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The two hundred years of Gupta rule may be said to mark the climax of Hindu imperial tradition. From the point of view of literature, religion, art, architecture, commerce and colonial development, this period is undoubtedly the most important in Indian history. The Guptas inherited the administrative system of the earlier empires. The Mauryan bureaucracy, already converted into a caste, had functioned with impartial loyalty under succeeding empires. Under the Guptas we have direct allusions to viceroys, governors, administrators of provinces, and of course to ministers of the imperial government. The Mahamatras or provincial viceroys go back to the Mauryan period and continue, in fact, up to the twelfth century as the highest ranks in official bureaucracy. The position of Kumaramatyas, of whom many are mentioned, is not clear as we know of them in posts of varying importance. The gramikas or the village headmen formed the lowest rung in the ladder. Uparikas or governors were also appointed to provinces. In the Damodarpur plates we have mention of an uparika named Arata Datta who was governing like police chiefs, controller of military stores, chief justice (Mahadanda Nayak) leave no doubt about the existence of an organized hierarchy of officials exercising imperial authority in different parts of the country.

1. Monarchs took high sounding titles - Supreme Lord and Great King of Kings - the empire had a philosophy called imperialism but unfortunately it only touched the social and cultural fields it had no political objectives.

2. King was at the apex - princes often Viceroys. Queens were learned. Kumaradevi of Chandragupta I and Dhruvadevi of Chandragupta II appear o the coins.

3. Council of Ministers were often hereditary - Harisena and saba of Chandragupta II were military generals. Very often, ministers combined many offices - some ministers accompanied the king to the battles. Chief Ministers headed the Ministry.

4. Central Government - each department had its own seal - number of Mahasenapatis to watch over feudatories - foreign ministers like Sandhi proably supervised the foreign policy towards the feudastory states.

The whole organization was bureaucratic as in the case of Mauryas. To some extent, the adminstration mellowed with the Guptas - Police regulations were less severe - capital punishments rare. Glowing tributes were paid to the Gupta administration by Fahien. There was no needless intereference of the government in the lives of people. It was temperate in the repression of crime and tolerant in matters of religion. Fahien could claim that he pursued his studies in peace wherever he chose to reside.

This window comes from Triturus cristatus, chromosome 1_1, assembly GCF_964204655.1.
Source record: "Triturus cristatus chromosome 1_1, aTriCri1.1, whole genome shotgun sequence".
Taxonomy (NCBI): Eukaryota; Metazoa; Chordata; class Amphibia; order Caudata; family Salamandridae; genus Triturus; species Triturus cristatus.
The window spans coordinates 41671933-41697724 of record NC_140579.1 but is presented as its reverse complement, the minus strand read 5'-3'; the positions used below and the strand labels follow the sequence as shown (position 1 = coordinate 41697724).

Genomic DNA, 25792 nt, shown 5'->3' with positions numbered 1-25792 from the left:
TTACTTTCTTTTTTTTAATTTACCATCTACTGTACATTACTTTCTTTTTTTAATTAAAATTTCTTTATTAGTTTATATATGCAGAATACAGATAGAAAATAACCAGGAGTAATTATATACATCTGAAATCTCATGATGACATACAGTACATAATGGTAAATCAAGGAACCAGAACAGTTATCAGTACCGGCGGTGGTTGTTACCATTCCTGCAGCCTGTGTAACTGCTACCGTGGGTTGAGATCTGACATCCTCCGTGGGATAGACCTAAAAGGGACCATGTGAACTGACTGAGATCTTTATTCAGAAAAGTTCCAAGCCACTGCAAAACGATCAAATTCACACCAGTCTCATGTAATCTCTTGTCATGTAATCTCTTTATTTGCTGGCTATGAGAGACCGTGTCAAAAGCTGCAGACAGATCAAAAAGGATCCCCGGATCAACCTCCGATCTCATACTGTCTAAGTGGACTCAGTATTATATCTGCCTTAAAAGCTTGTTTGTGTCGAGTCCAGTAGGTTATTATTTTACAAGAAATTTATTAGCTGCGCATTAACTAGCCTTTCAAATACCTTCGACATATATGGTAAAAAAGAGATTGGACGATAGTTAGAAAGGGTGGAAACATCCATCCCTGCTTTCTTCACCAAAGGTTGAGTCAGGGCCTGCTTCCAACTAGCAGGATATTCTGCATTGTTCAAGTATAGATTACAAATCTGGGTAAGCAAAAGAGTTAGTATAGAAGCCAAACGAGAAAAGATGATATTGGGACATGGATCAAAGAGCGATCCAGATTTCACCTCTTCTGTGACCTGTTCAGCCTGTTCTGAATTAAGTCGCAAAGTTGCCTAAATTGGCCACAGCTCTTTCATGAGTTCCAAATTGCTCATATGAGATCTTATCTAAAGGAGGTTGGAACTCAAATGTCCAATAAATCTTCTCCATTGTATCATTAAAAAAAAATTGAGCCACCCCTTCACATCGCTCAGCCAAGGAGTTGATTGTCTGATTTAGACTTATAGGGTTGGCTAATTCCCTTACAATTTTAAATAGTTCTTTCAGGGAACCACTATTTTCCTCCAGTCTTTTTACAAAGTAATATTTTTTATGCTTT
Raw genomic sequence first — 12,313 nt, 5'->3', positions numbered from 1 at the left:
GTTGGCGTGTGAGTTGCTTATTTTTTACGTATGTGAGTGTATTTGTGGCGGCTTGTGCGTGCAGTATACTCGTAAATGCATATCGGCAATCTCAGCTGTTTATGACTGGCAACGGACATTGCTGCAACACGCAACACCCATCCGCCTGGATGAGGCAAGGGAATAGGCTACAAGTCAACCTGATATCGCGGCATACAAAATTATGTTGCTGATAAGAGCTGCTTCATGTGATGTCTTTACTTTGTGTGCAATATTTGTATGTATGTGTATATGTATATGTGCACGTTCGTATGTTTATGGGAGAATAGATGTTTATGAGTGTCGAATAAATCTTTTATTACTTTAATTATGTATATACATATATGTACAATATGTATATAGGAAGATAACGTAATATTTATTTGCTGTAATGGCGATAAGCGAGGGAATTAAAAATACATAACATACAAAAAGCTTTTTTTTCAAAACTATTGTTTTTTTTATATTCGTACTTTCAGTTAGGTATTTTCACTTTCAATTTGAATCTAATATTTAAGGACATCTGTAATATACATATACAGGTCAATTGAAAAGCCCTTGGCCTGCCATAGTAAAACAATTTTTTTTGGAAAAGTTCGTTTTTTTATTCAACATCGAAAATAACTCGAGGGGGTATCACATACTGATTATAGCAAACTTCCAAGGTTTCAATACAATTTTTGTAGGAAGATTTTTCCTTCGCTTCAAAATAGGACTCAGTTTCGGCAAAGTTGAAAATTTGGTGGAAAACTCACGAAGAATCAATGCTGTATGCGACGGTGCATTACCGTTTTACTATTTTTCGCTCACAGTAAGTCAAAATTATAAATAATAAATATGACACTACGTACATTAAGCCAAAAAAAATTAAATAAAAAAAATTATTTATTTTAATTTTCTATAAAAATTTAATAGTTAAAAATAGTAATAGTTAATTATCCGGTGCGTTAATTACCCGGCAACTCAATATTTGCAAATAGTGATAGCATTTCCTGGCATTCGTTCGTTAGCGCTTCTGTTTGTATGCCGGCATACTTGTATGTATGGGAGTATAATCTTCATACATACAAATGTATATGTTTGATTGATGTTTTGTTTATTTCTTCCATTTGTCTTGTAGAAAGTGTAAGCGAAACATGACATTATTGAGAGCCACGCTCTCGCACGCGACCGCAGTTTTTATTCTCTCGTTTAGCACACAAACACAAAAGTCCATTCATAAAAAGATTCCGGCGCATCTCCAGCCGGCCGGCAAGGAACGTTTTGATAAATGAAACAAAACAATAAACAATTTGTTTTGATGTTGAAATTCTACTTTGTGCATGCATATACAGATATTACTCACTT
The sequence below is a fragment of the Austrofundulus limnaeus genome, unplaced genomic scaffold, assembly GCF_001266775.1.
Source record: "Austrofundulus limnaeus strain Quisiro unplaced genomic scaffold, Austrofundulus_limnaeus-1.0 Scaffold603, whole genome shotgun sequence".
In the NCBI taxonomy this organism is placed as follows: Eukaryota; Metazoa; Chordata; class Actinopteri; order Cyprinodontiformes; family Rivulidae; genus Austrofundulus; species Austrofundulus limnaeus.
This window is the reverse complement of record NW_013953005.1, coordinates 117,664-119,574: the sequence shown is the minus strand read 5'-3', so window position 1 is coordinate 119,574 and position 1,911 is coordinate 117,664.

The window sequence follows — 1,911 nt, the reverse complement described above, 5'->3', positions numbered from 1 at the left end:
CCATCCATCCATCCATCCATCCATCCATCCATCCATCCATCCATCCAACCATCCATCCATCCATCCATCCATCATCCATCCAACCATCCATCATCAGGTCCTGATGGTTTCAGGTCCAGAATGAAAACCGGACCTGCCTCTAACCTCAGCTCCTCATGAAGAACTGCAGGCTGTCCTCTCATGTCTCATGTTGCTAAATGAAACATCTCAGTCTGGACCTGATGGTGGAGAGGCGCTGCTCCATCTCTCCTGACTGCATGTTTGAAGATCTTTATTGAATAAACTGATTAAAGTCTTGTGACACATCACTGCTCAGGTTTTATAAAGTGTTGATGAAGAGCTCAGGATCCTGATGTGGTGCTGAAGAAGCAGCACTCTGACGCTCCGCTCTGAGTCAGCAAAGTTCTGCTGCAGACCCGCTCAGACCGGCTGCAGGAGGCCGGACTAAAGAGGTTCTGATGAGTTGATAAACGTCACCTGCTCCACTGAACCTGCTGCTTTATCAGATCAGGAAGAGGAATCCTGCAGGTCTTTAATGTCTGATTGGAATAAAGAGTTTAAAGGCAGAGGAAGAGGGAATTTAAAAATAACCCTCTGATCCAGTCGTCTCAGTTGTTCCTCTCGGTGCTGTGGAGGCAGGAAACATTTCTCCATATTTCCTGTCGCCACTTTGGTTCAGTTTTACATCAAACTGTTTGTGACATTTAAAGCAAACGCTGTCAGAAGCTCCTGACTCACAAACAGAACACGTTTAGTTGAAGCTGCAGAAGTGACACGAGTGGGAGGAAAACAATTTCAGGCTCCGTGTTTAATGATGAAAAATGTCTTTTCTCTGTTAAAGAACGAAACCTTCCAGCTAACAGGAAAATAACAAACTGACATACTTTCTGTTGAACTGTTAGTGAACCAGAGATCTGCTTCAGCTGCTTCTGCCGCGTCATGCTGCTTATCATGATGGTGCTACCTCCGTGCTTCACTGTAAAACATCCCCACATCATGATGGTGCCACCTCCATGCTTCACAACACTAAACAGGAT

Provincial administration - known as Bhuktis or Deshes. Officers very often of royal blood - maintained law and order and protected people against external aggression - also looked after public utility services.

Bhuktis were divided into groups of districts called Pradeshes. Pradeshas were divided into Vishyas or districts. The head of the districts was Vishayapati. Probably the provincial head was assisted by various officials.

Damdoar plate inscription mentions number of functionaries - chief banker, Chief Merchants, Chief Artisan, Chief of the writer class etc. Whether they formed part of the non-official council of the districts or were elected is not known.

Districts divided into number of villages - villages being the last unit. Villages looked after houses, streets, tmples banks etc. - each village had its own weavers, black-smits and gold-smiths, carpentaers etc.

Village headmen known as gramike was assisted by a council called Panchamandali. Each village had its own seal.

Towns looked after by Purapalas - town councils.

A very revealing feature of the administration was the payment of grants in land instead of salaries. Only personnel of the military service were paid cash salaries. The grants in land were of two kinds. The agrahara grant was only to brahmins and it was tax-free. The second variety of land grant was given to secular officials either as salary or as reward for services. Both these practices were widely used as the time passed by. These grants definitely weakened the authority of the king. Although technically the king could cancel the grants, he could not do so as the time passed by.

11. Not enough evidence on taxation. Officials on tour were provided free rice, curd, milk, flowers, transport, etc. Perhaps they were like modern day officials at the districts level, Local people paid the expenses for apprehending criminals. 12. Three varieties of land - waste land belonging to State which was donated very often. The crown land war rarely donated. The third was the private land. Land revenue and various taxes from the land and from various categories of produce at various stages of production. 13. Administration was highly decentralized - police, control of military stores, chief justice, etc. Probably, recruitment ceased to be based on merit. 14. Parallelism of power - highest concentration and extensive decentralization. Such an administration required a good standing army and complicated system of checks and counter-checks.

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